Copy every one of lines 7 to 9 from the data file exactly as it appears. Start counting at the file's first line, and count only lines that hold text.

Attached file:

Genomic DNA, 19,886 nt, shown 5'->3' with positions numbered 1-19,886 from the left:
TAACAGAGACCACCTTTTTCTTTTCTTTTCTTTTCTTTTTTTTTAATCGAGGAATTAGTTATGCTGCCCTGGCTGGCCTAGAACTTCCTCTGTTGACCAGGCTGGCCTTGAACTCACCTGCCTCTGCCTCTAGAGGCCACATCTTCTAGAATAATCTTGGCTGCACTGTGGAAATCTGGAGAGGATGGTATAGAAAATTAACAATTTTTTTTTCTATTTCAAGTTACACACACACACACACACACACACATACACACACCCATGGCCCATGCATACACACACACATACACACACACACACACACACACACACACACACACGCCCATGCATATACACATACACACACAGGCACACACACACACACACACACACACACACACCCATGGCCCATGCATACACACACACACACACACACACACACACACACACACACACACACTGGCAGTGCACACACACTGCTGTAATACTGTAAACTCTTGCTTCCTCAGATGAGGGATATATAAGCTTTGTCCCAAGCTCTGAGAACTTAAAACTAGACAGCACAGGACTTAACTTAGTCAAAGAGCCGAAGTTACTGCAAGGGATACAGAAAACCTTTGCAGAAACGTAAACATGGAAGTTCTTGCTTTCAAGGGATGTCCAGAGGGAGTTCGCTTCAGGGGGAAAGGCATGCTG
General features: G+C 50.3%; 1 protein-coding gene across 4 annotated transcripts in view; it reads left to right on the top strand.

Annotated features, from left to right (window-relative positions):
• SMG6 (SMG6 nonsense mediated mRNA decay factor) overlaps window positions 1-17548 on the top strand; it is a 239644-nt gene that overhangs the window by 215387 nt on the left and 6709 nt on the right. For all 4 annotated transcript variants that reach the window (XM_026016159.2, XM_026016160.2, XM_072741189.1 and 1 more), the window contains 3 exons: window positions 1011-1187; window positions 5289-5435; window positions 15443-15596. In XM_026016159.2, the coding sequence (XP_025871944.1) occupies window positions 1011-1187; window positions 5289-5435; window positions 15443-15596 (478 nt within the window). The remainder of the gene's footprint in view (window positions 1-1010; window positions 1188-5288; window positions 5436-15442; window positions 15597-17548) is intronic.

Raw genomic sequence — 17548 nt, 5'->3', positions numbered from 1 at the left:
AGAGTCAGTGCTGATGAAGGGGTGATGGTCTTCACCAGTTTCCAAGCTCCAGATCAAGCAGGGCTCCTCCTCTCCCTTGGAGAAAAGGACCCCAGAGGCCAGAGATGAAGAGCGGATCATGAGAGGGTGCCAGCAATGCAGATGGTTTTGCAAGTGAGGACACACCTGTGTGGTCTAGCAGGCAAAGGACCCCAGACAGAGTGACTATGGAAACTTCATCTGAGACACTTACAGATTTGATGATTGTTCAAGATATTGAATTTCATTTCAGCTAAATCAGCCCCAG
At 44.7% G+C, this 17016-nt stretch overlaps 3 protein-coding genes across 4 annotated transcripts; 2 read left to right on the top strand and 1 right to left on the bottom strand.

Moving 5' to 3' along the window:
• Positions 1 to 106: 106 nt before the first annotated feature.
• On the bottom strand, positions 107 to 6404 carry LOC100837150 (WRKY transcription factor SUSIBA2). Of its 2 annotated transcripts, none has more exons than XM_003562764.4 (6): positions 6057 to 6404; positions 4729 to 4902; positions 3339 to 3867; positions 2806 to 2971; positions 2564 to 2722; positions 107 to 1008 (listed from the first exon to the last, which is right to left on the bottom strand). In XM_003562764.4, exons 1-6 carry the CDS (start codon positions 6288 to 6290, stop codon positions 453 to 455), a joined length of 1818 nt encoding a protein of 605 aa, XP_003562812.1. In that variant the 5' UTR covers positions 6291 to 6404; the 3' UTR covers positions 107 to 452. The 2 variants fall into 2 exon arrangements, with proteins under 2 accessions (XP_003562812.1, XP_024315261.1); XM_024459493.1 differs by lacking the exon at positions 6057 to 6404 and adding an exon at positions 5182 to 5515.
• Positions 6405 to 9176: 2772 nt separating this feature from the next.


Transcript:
AGAGTCAGTGCTGATGAAGGGGTGATGGTCTTCACCAGTTTCCAAGCTCCAGATCAAGCAGGGCTCCTCCTCTCCCTTGGAGAAAAGGACCCCAGAGGCCAGAGATGAAGAGCGGATCATGAGAGGGTGCCAGCAATGCAGATGGTTTTGCAAGTGAGGACACACCTGTGTGGTCTAGCAGGCAAAGGACCCCAGACAGAGTGACTATGGAAACTTCATCTGAGACACTTACAGATTTGATGATTGTTCAAGATATTGAATTTCATTTCAGCTAAATCAGCCCCAG
At 44.7% G+C, this 17016-nt stretch overlaps 3 protein-coding genes across 4 annotated transcripts; 2 read left to right on the top strand and 1 right to left on the bottom strand.

Moving 5' to 3' along the window: